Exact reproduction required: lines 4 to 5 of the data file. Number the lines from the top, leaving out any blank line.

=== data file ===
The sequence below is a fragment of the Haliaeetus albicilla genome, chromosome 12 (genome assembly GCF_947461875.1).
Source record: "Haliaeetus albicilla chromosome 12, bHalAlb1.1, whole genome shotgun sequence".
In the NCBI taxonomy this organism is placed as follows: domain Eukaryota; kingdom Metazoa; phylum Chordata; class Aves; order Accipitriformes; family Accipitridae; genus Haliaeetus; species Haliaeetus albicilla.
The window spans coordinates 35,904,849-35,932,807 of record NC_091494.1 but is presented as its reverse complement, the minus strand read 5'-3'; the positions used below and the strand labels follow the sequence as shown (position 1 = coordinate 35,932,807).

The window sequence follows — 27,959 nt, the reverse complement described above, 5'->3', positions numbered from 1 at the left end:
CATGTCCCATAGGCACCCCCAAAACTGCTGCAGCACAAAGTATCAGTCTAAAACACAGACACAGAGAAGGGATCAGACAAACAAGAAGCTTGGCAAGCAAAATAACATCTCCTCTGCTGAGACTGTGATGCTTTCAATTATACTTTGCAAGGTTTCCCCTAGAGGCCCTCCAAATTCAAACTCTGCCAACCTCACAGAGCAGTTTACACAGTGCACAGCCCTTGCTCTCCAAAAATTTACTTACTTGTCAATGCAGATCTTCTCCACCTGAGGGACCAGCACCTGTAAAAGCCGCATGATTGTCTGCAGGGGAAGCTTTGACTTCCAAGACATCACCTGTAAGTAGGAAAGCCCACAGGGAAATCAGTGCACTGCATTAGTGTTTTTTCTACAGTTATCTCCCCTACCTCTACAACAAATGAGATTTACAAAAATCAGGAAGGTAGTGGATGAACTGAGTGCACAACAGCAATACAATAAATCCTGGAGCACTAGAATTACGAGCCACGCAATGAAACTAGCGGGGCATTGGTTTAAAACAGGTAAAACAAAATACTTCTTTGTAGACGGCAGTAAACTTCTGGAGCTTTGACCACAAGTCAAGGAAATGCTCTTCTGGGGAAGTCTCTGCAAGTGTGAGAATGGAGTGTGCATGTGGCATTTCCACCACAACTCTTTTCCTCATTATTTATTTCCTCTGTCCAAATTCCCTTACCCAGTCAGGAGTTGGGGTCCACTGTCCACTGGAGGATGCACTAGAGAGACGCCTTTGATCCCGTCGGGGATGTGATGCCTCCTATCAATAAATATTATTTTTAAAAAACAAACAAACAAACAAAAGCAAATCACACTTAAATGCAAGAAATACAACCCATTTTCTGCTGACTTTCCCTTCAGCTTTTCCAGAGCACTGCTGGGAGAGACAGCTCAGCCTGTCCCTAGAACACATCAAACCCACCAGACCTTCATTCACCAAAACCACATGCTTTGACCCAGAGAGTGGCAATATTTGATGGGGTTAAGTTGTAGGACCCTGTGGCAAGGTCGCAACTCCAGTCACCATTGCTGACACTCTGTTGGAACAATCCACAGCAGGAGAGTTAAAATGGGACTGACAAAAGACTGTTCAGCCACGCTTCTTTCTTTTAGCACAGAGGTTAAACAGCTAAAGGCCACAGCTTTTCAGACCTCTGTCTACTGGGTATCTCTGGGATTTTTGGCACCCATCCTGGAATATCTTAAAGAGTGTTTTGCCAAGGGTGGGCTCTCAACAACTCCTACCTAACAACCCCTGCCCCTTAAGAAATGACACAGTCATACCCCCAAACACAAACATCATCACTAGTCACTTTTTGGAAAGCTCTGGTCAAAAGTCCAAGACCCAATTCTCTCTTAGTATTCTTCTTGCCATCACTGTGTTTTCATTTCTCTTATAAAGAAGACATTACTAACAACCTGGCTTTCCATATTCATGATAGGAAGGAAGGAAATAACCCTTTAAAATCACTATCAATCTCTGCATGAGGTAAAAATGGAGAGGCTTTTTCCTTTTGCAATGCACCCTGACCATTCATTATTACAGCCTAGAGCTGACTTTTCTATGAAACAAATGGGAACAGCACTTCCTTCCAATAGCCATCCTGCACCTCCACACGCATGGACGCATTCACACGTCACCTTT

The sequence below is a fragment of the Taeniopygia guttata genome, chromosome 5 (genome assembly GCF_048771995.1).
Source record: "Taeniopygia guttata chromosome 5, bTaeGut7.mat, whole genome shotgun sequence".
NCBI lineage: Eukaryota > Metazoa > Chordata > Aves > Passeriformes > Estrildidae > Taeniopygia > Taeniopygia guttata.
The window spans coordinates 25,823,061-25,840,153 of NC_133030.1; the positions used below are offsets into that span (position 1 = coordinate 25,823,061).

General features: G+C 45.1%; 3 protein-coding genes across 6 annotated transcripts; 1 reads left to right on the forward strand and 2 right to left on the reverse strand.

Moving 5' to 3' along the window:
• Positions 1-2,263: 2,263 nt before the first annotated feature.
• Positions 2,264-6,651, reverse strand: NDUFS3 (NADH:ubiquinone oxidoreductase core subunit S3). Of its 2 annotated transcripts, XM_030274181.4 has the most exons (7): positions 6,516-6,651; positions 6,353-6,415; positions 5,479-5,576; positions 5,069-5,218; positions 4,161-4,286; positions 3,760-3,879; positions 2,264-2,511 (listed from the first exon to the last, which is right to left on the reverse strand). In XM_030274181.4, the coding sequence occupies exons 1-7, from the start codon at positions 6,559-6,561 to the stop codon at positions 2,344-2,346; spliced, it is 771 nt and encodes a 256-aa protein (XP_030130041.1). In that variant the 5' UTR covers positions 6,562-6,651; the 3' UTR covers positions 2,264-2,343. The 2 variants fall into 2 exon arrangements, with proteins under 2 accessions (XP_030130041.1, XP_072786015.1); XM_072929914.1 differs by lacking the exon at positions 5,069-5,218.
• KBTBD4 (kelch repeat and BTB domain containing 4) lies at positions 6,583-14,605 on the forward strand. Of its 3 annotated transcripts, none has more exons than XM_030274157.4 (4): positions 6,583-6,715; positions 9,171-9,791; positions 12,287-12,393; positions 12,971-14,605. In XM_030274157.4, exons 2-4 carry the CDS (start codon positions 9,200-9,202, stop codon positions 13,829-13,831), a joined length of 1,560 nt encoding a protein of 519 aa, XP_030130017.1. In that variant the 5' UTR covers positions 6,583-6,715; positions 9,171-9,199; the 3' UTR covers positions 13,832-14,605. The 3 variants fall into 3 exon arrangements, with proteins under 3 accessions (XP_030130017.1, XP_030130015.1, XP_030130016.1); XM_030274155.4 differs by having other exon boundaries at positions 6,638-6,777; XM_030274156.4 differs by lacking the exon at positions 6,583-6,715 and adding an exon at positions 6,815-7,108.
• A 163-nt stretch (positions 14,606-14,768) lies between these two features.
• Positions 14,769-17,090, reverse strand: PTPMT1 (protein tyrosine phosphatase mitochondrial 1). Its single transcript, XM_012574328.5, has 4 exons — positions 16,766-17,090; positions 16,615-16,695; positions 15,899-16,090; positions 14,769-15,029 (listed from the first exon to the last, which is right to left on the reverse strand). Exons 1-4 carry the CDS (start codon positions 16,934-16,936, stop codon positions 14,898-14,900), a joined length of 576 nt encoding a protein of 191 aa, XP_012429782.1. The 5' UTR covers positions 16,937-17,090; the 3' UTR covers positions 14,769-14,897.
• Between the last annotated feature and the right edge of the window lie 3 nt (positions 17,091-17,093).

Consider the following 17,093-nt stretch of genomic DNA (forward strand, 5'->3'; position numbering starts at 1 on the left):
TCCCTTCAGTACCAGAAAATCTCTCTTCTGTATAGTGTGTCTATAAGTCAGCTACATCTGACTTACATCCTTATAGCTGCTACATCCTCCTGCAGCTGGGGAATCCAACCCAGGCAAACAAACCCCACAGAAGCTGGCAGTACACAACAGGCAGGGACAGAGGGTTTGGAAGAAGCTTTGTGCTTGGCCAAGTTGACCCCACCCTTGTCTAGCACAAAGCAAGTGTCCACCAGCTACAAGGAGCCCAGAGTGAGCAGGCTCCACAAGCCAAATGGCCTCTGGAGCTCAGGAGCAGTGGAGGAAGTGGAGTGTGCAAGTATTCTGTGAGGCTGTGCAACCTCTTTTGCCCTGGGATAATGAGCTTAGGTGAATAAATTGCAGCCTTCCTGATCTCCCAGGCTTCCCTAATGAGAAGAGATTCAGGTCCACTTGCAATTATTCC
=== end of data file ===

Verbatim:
The window spans coordinates 35,904,849-35,932,807 of record NC_091494.1 but is presented as its reverse complement, the minus strand read 5'-3'; the positions used below and the strand labels follow the sequence as shown (position 1 = coordinate 35,932,807).

The window sequence follows — 27,959 nt, the reverse complement described above, 5'->3', positions numbered from 1 at the left end: